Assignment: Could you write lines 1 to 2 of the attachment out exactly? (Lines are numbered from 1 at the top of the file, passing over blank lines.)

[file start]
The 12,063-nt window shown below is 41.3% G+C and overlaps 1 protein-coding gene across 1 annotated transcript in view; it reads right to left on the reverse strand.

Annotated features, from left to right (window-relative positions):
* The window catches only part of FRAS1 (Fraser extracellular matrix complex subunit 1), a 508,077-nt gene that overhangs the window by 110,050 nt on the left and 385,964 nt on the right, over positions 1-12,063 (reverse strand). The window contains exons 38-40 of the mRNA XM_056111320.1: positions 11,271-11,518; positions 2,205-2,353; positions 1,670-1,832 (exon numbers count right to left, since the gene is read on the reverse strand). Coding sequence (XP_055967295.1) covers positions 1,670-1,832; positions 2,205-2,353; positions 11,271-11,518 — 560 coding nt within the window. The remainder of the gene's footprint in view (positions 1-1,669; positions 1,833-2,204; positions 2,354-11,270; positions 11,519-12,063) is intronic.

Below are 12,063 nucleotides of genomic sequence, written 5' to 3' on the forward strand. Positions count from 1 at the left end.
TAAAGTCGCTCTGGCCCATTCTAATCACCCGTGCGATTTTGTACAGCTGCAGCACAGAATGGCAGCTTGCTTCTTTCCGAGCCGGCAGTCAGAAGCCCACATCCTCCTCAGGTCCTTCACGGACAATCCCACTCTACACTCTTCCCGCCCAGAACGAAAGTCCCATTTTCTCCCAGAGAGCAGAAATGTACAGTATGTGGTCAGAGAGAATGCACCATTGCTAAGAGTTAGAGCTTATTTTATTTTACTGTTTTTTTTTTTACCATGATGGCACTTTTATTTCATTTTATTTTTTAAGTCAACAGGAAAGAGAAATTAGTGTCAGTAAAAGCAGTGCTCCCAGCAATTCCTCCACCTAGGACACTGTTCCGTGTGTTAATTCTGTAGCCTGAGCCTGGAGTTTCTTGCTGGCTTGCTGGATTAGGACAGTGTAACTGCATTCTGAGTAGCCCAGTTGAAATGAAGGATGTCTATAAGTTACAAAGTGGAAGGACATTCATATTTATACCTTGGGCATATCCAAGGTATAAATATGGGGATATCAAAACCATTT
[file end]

The 12,063-nt window shown below is 41.3% G+C and overlaps 1 protein-coding gene across 1 annotated transcript in view; it reads right to left on the reverse strand.

Annotated features, from left to right (window-relative positions):